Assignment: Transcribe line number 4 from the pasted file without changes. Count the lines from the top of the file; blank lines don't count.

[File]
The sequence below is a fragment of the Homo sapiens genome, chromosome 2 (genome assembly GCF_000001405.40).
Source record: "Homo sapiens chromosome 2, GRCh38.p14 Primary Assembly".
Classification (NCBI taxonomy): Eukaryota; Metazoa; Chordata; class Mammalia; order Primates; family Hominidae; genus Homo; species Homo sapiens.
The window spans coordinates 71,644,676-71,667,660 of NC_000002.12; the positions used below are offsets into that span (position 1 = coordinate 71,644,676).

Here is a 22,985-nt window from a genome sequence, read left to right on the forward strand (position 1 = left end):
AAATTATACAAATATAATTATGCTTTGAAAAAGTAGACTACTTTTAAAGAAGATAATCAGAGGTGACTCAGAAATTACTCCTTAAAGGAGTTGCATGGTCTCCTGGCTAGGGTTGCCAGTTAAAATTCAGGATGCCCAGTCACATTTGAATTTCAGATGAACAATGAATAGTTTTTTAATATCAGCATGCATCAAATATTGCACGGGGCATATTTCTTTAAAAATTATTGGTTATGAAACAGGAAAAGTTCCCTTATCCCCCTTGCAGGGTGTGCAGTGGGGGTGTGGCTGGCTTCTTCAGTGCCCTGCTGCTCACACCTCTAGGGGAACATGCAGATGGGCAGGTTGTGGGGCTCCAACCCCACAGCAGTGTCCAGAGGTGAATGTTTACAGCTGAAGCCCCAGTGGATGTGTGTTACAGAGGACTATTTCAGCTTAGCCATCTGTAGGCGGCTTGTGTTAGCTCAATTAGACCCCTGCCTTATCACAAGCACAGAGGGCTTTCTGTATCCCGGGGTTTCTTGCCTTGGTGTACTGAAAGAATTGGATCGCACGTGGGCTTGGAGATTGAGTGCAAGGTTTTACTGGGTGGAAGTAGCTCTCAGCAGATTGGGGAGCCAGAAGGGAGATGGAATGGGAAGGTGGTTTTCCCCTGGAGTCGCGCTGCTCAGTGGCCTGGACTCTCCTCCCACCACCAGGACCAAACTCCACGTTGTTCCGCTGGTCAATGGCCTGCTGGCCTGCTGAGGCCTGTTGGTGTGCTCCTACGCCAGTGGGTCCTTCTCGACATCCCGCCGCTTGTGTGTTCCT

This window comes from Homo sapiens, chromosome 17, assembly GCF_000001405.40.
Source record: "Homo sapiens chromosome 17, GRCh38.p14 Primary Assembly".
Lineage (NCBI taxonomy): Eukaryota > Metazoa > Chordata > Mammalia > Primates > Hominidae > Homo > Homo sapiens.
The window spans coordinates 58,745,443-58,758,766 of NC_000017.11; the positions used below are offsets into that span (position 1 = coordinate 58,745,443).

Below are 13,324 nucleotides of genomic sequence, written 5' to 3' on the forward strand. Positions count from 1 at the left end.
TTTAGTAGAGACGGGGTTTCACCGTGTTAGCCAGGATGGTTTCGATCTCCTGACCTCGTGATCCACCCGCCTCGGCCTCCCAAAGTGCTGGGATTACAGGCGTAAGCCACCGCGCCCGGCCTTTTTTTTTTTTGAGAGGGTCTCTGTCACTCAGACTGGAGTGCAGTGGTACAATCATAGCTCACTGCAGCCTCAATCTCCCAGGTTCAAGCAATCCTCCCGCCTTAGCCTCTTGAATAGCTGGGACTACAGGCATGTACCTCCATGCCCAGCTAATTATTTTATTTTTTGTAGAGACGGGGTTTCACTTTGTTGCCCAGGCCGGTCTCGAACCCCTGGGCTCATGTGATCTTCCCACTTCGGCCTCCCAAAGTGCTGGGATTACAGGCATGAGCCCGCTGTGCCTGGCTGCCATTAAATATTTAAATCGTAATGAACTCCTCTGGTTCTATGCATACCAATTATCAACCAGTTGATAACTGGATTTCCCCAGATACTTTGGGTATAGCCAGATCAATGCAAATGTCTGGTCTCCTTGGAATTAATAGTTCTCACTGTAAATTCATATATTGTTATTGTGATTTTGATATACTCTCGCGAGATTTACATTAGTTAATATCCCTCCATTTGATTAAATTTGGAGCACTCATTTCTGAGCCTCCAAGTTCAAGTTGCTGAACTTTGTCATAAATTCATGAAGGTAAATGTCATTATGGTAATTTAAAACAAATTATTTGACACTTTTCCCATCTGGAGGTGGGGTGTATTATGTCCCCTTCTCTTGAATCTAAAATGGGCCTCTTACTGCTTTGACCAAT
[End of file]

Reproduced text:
The window spans coordinates 71,644,676-71,667,660 of NC_000002.12; the positions used below are offsets into that span (position 1 = coordinate 71,644,676).